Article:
Tesla Could Receive $250 Million in California Environmental Credits This Year
May 7, 2013 10:30 AM
comment(s) - last by
No other automaker is receiving what California is giving Tesla
Tesla's financial standings have
climbed out of the red
largely due to the state of California's environmental credits, which could add another $250 million to the automaker's bank account.
The state of California has set up a system of Zero Emission Vehicle credits, which aims to push the adoption of electric vehicles by offering federal and state incentives to both automakers and consumers.
Under this system, Tesla can receive about $35,000 - $45,000 extra on each sale of its Model S sedan. Wall Street analysts predict that these credits (which can be sold to automakers that don't produce EVs) could send as much as $250 million to Tesla this year.
This goes to show the importance of clean vehicles to the state. Its Air Resources Board wants electric vehicles to make up 15 percent of new car sales by 2025. Currently, they make up less than 1 percent.
Many automakers have fought California on its strict environmental regulations, saying that they want to create green vehicles on their own terms without being bullied by regulators. However, Tesla has managed to meet California's standards and is benefitting significantly from it.
In fact, these environmental credits are a large reason as to why Tesla will be able to announce a profitable quarter come Wednesday for the first time.
"We are in the air pollution business, not the car business," said Mary Nichols, chairwoman of the Air Resources Board, which has broad control over environmental policy in California. "There is some jealously of Tesla going on here."
Tesla has come a long way to get where it is now. After problems in the past like Model S shipment delays, a run-in with a poor review from
The New York Times,
and a production delay of
the Model X
, Tesla managed to get up and dust itself off.
Tesla began shipping 500 Model S' a week in March, exceeding the sales outlook of 4,500 posted in the February shareholder letter.
It later announced that the company would be able to
pay off its $465 million government loan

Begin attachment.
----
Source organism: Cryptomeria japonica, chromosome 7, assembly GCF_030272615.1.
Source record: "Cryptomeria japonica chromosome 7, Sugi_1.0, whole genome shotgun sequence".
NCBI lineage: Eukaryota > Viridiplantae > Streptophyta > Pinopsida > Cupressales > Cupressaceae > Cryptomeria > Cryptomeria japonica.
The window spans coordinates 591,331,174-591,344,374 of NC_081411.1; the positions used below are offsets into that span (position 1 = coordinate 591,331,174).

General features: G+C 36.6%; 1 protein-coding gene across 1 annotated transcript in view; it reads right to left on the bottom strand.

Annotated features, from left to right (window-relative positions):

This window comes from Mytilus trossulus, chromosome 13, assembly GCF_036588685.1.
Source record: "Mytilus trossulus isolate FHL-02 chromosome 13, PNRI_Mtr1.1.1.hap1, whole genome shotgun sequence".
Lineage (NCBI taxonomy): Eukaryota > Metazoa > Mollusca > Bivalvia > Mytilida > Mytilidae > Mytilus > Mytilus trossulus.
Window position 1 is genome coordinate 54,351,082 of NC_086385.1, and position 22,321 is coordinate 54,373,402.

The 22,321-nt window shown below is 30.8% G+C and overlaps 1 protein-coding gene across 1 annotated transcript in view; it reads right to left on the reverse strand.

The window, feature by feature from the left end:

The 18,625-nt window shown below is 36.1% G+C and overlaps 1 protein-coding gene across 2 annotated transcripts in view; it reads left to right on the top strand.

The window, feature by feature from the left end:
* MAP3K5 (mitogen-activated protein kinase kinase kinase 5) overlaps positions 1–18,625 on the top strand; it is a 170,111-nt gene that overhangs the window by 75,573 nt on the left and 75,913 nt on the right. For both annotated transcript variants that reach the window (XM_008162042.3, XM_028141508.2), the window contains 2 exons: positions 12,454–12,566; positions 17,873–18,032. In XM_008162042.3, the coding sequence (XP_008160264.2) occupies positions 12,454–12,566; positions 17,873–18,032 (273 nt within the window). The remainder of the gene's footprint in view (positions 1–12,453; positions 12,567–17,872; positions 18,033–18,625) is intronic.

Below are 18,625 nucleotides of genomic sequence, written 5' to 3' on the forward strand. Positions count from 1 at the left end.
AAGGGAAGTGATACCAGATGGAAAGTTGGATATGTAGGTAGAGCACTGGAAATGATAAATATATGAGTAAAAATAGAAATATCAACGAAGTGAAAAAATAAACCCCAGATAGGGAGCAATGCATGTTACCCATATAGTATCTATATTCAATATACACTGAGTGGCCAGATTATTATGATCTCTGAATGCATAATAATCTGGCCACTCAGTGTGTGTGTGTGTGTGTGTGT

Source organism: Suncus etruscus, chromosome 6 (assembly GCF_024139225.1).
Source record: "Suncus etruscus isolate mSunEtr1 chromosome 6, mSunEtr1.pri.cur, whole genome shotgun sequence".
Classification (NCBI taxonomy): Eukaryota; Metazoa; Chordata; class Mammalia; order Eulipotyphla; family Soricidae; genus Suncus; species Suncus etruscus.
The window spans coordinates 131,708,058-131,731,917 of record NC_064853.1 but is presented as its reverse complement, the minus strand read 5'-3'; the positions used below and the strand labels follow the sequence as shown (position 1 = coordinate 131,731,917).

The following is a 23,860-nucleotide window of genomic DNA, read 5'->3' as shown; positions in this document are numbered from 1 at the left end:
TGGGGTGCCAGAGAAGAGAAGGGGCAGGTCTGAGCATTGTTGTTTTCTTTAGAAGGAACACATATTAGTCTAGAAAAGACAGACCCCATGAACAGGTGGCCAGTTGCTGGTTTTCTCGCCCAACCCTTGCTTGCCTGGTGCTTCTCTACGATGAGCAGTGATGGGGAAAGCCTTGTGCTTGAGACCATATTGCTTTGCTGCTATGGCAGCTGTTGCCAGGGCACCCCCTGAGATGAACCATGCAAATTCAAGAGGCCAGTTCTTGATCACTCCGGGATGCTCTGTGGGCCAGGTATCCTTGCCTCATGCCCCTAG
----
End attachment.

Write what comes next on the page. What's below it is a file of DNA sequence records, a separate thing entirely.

within five years, and that this current quarter would be its
first profitable one
Tesla is looking to keep that momentum, as well. Tesla CEO Elon Musk has been fighting for a
Texas electric vehicle sales bill
(House Bill 3351), which would allow distributors and manufacturers of electric vehicles only to sell directly to customers without the use of dealerships. Musk called this bill a matter of "life or death" for Tesla.
The Los Angeles Times
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RE: Subsidizing luxury
5/7/2013 5:31:25 PM
Well, since you brought up oil companies, they don't get subsidies, they get tax deductions just like every other business. These deductions are tied to operating costs such as purchases and repairs to equipment, and more. It's not any different than someone working from home and deducting the cost of their office equipment and internet connection from their taxable income. Are you saying you don't think any business should get to take these deductions?
Let's put it another way. If luxury EV companies didn't get 35k per car, they'd have to pass that on to their customers, the people that makes well more than the national average (nothing wrong with that). If you oil companies didn't get these deductions (that everyone else got), they'd have to pass that on to their customers, pretty much everyone, impacting the poor more than it would impact anyone else.
RE: Subsidizing luxury
5/8/2013 8:12:31 AM
Oil companies also have a big army that they use to seize oil assets from other countries. How much did the war in Iraq cost? That's a subsidy.
RE: Subsidizing luxury
5/8/2013 9:34:14 AM
Energy companies get massive tax incentives, some of them (in the case of oil and coal) dating back to the 19th century. They get tax breaks when a well runs dry, tax breaks on exploration, tax breaks on drilling costs.
Wahtever you call them, a subsidy/tax/break/incentive is intended to spur development of a particular industry. Oil and as receive far more than any alternative energy sources do (estimated at 2.5% of global GDP), despite the right's claims of a global consipracy to make renewable energy companies obscenely rich.
In fact its so out of hand that major NGOs - IMF, World Bank, IEA, OECD, G20 - recommend slashing the use of subsidies to the industry, due to the distortions they create.
RE: Subsidizing luxury
5/8/2013 12:04:46 PM
I've already explained what those tax incentives are. They're deductions for operating costs, not different than if a company was forced to move out of a dying market into a thriving one (their "well running dry"). Every business enjoys them, including my wife who works from home. Are you suggesting that we do away with all tax deductions related to operating costs?
As to your calling these deductions "massive," and your pointing out that oil companies receive more than any alternative energy source, you do realize that alternative energy sources represent a much smaller share of the market, right? Let me give an analogy. Let's say you had 100 people. 90 of them were given 1 dollar each and 10 of them were given 5 dollars each. What you're doing is complaining that the 10 people only got a total of 50 dollars while the 90 people got a total of 90 dollars.
"This week I got an iPhone. This weekend I got four chargers so I can keep it charged everywhere I go and a land line so I can actually make phone calls." -- Facebook CEO Mark Zuckerberg
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